Wetland Restoration and Environmental Cleanup

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With the successful closure of the former Hamilton Army Airfield (HAAF), most of the land has been converted to civilian uses, including residential, commercial, park and open space, and schools. Ongoing activities at Hamilton include the Hamilton Wetland Restoration Project and some environmental cleanup and monitoring projects. 

Hamilton - Wetland Restoration Project

The wetland restoration project is envisioned to develop nearly 2500 acres of restored wetlands over three phases. The U.S. Army Corps of Engineers is the lead agency and the California State Coastal Conservancy is the local sponsor.  More information can be found at the following website: http://hamiltonwetlands.scc.ca.gov/.

 

Landfill 26 and North Antenna Field

The U.S. Army Corps of Engineers continues to administer miscellaneous cleanup and monitoring of the Landfill 26 Site and the North Antenna Field Site.  More information can be found at the following website: http://www.spk.usace.army.mil/Media/FactSheets/FactSheetArticleView/tabid/2137/Article/557/hamilton-air-force-base.aspx

Hamilton – North Antenna Field

Beginning in October 2010 an increasing number of haul trucks have used the alternate route in back of the Hamilton Landfill, to enter and exit the North Antenna Field site. During operations, approximately 45 trucks a day in small convoys are using the road. Please see this notice from the U.S. Army Corps of Engineers.


The truck drivers have stated that they are encountering a number of people using the haul road recreationally. This section is a narrow one lane road and parts are elevated. The road is posted with no trespassing signs and warnings of truck traffic and further steps are being taken to discourage recreational usage.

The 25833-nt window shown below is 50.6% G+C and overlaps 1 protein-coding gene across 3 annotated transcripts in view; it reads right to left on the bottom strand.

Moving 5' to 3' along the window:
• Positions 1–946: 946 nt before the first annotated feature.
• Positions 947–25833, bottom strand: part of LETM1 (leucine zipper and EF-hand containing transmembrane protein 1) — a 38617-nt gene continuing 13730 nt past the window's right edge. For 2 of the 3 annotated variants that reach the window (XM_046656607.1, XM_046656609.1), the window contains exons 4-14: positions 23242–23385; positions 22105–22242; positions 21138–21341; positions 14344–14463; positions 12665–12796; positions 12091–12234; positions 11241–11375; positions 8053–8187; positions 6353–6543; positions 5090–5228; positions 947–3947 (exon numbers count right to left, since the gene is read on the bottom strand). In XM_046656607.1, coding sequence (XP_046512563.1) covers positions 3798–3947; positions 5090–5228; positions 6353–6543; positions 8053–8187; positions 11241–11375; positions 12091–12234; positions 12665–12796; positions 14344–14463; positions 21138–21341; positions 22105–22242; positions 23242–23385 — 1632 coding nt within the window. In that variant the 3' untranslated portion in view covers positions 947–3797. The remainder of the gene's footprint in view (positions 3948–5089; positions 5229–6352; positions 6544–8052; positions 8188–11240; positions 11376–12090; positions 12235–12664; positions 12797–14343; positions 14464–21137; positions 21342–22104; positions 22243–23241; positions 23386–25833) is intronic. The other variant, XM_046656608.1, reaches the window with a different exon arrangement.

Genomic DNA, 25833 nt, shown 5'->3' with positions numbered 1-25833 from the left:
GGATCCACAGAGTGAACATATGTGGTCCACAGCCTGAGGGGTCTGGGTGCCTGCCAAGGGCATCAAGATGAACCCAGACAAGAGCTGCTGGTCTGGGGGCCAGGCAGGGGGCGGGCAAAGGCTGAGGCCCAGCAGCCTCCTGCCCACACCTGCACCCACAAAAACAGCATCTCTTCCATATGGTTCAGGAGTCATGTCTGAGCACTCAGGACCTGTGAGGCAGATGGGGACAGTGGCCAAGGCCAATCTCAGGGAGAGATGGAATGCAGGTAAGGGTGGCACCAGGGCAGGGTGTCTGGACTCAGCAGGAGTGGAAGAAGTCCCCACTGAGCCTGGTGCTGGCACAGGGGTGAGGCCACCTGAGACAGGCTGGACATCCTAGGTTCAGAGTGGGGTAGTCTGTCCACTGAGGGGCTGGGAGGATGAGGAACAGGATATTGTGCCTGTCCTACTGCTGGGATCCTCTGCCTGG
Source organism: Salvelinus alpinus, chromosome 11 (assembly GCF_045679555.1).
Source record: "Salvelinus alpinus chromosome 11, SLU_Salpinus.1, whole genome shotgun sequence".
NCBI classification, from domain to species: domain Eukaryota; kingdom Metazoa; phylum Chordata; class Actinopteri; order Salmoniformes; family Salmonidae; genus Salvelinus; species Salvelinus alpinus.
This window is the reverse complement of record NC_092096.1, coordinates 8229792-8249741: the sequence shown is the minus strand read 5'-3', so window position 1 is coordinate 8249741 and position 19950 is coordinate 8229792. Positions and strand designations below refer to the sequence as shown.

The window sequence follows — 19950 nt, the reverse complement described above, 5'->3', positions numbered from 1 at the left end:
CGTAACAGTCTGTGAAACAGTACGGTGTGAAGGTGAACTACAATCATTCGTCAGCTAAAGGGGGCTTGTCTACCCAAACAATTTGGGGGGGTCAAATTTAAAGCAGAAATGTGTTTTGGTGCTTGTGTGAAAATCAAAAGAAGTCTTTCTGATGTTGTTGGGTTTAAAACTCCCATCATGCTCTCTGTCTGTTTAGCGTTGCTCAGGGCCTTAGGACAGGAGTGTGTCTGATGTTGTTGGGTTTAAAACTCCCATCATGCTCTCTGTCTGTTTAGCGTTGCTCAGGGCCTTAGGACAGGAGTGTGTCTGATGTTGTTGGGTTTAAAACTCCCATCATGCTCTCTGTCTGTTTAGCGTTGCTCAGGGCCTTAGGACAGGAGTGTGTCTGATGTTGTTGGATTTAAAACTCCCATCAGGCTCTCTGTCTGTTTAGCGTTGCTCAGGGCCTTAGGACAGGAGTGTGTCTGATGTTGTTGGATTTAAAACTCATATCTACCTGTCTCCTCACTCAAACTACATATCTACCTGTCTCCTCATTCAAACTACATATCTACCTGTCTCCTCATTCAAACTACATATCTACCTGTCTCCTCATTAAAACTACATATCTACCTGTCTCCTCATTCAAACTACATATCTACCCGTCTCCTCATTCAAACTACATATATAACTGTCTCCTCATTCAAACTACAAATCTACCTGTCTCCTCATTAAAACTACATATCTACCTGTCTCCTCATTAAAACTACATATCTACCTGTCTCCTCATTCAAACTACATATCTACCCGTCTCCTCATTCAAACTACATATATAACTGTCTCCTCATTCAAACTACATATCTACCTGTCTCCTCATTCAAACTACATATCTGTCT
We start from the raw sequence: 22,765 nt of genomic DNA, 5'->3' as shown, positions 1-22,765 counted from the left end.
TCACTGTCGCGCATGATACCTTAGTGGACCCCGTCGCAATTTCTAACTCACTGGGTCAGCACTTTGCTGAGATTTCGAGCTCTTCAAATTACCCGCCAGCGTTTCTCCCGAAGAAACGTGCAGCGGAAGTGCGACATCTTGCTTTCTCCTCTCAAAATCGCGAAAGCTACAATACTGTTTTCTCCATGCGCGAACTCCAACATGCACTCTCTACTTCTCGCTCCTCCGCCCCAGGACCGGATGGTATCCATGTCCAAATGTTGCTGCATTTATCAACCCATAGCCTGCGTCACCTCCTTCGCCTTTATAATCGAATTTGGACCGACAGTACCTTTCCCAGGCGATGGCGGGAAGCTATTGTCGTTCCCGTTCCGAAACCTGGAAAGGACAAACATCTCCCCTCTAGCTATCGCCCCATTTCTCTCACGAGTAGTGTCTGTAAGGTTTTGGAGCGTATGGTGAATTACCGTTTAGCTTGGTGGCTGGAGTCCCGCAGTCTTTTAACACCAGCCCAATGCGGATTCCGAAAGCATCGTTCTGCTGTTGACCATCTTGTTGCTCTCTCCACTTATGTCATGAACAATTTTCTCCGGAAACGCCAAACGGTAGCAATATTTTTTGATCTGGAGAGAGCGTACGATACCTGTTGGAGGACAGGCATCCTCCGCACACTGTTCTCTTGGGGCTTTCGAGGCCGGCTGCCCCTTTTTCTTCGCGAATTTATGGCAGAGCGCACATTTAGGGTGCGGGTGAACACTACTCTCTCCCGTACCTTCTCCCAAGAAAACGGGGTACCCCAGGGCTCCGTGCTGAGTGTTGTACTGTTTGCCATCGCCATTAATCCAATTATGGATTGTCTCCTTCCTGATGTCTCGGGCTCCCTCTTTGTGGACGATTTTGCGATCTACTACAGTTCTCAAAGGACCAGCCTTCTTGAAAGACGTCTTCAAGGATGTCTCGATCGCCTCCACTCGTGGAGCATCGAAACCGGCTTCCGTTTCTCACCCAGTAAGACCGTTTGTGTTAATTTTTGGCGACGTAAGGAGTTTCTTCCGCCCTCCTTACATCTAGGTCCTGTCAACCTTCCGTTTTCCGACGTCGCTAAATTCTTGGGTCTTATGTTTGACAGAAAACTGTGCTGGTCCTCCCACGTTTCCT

People in the area must refrain from using the road during working hours.

Haul Truck Status
2000 haul trucks have been used as of December 15, 2010
100 dditional trucks will be needed for this phase

Navy Gas Station Groundwater Monitoring

The Department of the Navy (San Diego Navy BRAC PMO) continues to monitor the residual groundwater plume that resulted from fuel that leaked from underground storage tanks (USTs) at former gas station sites.  Monitoring has continued following an initial period of active treatment.  Recently, the Navy decided to perform a limited active treatment of the leading edge of the groundwater plume which has migrated near Landfill 26.  In November 2010, temporary power poles were installed to the site to provide electric power for the treatment facility.  It is anticipated that the temporary poles will be removed at the end of a two-year period.  More information can be found at the following two websites:

http://www.bracpmo.navy.mil/ and,

http://www.bracpmo.navy.mil/basepage.aspx?baseid=49&state+California&name=novato

Please also see this fact sheet from the Navy

 

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